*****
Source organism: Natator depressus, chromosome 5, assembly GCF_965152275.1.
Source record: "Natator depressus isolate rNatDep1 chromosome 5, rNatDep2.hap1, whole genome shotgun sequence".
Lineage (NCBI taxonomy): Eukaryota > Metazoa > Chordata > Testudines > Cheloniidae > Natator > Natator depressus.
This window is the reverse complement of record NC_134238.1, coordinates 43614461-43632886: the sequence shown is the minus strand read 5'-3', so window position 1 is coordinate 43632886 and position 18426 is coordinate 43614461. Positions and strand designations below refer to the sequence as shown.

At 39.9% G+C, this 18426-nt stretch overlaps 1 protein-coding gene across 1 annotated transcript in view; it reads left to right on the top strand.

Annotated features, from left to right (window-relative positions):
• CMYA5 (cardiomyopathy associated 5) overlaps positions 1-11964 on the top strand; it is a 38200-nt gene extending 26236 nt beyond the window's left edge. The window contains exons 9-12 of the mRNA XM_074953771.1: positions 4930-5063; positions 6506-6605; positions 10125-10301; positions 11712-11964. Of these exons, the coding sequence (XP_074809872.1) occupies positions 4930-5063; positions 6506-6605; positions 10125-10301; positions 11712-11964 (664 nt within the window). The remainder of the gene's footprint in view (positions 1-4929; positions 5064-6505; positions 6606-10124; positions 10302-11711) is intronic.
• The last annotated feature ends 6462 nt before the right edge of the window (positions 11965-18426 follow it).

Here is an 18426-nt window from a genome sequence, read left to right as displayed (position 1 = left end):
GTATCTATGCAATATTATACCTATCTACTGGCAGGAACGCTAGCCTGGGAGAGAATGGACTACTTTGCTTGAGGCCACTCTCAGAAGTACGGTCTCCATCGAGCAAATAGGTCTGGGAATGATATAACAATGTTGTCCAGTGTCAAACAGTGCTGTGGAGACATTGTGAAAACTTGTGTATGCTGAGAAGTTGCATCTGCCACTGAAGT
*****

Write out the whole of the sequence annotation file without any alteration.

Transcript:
Source organism: Natator depressus, chromosome 5, assembly GCF_965152275.1.
Source record: "Natator depressus isolate rNatDep1 chromosome 5, rNatDep2.hap1, whole genome shotgun sequence".
Lineage (NCBI taxonomy): Eukaryota > Metazoa > Chordata > Testudines > Cheloniidae > Natator > Natator depressus.
This window is the reverse complement of record NC_134238.1, coordinates 43614461-43632886: the sequence shown is the minus strand read 5'-3', so window position 1 is coordinate 43632886 and position 18426 is coordinate 43614461. Positions and strand designations below refer to the sequence as shown.

At 39.9% G+C, this 18426-nt stretch overlaps 1 protein-coding gene across 1 annotated transcript in view; it reads left to right on the top strand.

Annotated features, from left to right (window-relative positions):
• CMYA5 (cardiomyopathy associated 5) overlaps positions 1-11964 on the top strand; it is a 38200-nt gene extending 26236 nt beyond the window's left edge. The window contains exons 9-12 of the mRNA XM_074953771.1: positions 4930-5063; positions 6506-6605; positions 10125-10301; positions 11712-11964. Of these exons, the coding sequence (XP_074809872.1) occupies positions 4930-5063; positions 6506-6605; positions 10125-10301; positions 11712-11964 (664 nt within the window). The remainder of the gene's footprint in view (positions 1-4929; positions 5064-6505; positions 6606-10124; positions 10302-11711) is intronic.
• The last annotated feature ends 6462 nt before the right edge of the window (positions 11965-18426 follow it).

Here is an 18426-nt window from a genome sequence, read left to right as displayed (position 1 = left end):
GTATCTATGCAATATTATACCTATCTACTGGCAGGAACGCTAGCCTGGGAGAGAATGGACTACTTTGCTTGAGGCCACTCTCAGAAGTACGGTCTCCATCGAGCAAATAGGTCTGGGAATGATATAACAATGTTGTCCAGTGTCAAACAGTGCTGTGGAGACATTGTGAAAACTTGTGTATGCTGAGAAGTTGCATCTGCCACTGAAGT